It’s been four years since the last Cloudkicker album. This is a relatively long wait for any active group, but especially so for Cloudkicker, whose sole member Ben Sharp steadily released one album a year from 2008 to 2015. His music came during the rise of djent in the years following Meshuggah’s Nothing hitting shelves, which began to drastically change the way progressive metal was approached. That mark was felt on those early releases, which were often slotted under the djent tag; there was even a running joke for a period among extreme metal fans, a group not traditionally fans of djent, that he was the genre’s only good performer (excluding Meshuggah, who are more an inspiration than practitioners). This goodwill, while extended to the breadth of his discography at the time, was largely built on the back of Beacons, a prog metal tour de force released in 2010 that still remains one of the very best prog metal albums of the decade even as the decade nears its close. That record was also notable for being released during the early years of Bandcamp and, while ultimately only one drop in a sea that was already quite vast by the time of its release, was notable for turning many a metalhead’s eye to the platform as a viable place to discover quality wholly independent music following the collapse of MySpace and sites like MP3.com.
The passage of time is funny; for almost all areas of culture, it feels like it’s been millions of years since 2010 and not a mere nine, but for Cloudkicker in particular this passage seems to have been exceptionally rapid. It was in 2014 that Cloudkicker was approached by Intronaut, a leading progressive metal band whose influence is felt all over the new record, to be his backing band in his first real touring capacity, solving the issue of how a one-man band might perform material of this kind live. And yet while in other spaces this five-year span feels positively eternal, coming a full two years before Trump ever took office, in relation to Cloudkicker’s work it feels like a blink of an eye. This has a strange critical effect on Unending, an album that feels like a perfect counterpart to Beacons but is in fact nine years and seven LPs later. Granted, this is also a statement of the quality and sense of clear directional development in Cloudkicker’s music; from debut LP The Discovery/The Map Is Not The Territory forward, Cloudkicker has been delivering potent prog metal that draws as much from post-metal, post-hardcore, math rock and emo as it does from something like djent.
In fact, that later term feels hardly applicable at all these days. This bespeaks a larger issue, that being that the driving force of djent was, like many prog subgenres, one of formal replication of sonic ideas or a developmental approach, whether someone treats an innovation of a group as an aesthetic benchmark or another step along the way. For Ben Sharp, the particular rhythmic usage that shows up in that prog metal subgenre seems to have fallen entirely by the wayside, replaced by the curious rhythmic ideas Intronaut employ instead. Likewise, the post-rock and post-metal influences are dialed up here, finding parallels in the rhythmic exercises that inspire groups like Periphery with the rhythms in groups like Isis and focusing on those more drone and emo-by-way-of-post-rock notions.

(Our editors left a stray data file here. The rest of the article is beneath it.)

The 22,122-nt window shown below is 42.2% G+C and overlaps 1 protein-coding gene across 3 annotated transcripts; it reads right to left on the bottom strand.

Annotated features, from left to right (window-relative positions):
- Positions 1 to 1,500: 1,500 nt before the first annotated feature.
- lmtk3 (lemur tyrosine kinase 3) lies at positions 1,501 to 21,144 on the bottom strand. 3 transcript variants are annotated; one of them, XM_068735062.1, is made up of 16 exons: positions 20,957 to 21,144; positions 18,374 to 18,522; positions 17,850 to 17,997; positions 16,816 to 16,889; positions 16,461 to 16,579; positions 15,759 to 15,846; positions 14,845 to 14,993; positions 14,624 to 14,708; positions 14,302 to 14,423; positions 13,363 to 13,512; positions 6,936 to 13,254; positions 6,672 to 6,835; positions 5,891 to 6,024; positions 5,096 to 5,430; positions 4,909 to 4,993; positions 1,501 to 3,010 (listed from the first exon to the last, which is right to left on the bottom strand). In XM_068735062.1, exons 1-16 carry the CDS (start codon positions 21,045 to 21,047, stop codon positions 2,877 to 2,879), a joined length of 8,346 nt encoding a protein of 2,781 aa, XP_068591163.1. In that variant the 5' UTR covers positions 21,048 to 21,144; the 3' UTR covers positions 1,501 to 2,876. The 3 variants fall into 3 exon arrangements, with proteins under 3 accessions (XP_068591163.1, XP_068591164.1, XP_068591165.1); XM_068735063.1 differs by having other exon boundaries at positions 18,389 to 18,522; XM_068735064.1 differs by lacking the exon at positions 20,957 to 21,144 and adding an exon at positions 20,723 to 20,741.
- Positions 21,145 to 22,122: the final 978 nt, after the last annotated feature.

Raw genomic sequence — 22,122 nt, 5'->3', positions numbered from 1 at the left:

His ability to develop full but concise musical packages remains intact on Unending. The album is brief, coming in at just under half an hour spread out over seven tracks, one of which being a 40-second intro to another song. This brevity is not uncommon in Ben Sharp’s music, however, with most of his albums hovering in this range. The decade-plus of practice in this format shows. There is a clear beginning, middle, and end, although his usage of conceptual frameworks is more obscurant these days compared to the explicitness of Beacons‘ black box recordings creating the emotional throughline with images of plane crashes and emotional turbulence. This increased subtlety, one well-earned, would in weaker hands place the music at a disadvantage, making a purely instrumental album perhaps emotionally aimless. His ear for arrangements, both internally within sounds and externally in sequencing, keeps Sharp safe, however, producing a joyous and luminous aspect not unlike Lantlos’ late-game masterpiece of post-metal Melting Sun.
It is a shock to see so few discussing Unending. A few years ago, Cloudkicker couldn’t move without metal media reporting on new material. The Intronaut tour, we must remember, came from that group approaching him with material already learned, not the other way around, with Sharp having no intent to ever tour until a group of that level of acclaim revealed themselves to be motivated fans. Perhaps this was deliberate; a four-year break in an otherwise propulsive independent career feels more than conspicuous. But, regardless of the reasons, Unending does not seem fatigued by the passage of time. It fits smoothly in the similarly smooth continuum of Cloudkicker’s music, one that in retrospect reveals the group not to be djent but more generally post-metal/prog metal. Beyond that, it reveals Cloudkicker to be one of the finest in the genre, both then and now. There is not one misplaced vocal or grating vocal affect, not one cloying or cheap sonic texture whether it be a misapplied usage of dubstep or the traditional djent guitar tone, not one half-baked and over-enunciated conceptual flop and not one aimless technical riff salad. Each song is touching, emotive, enormous. They feel like they swallow time and cast harsh light on the human heart. They pronounce themselves and depart, leaving Unending feeling like a complex 30-minute piece of work rather than a set of discrete tracks. It’s also one of the best prog records of the year. Ben Sharp seems incapable of producing anything less. Welcome back. Stay a while.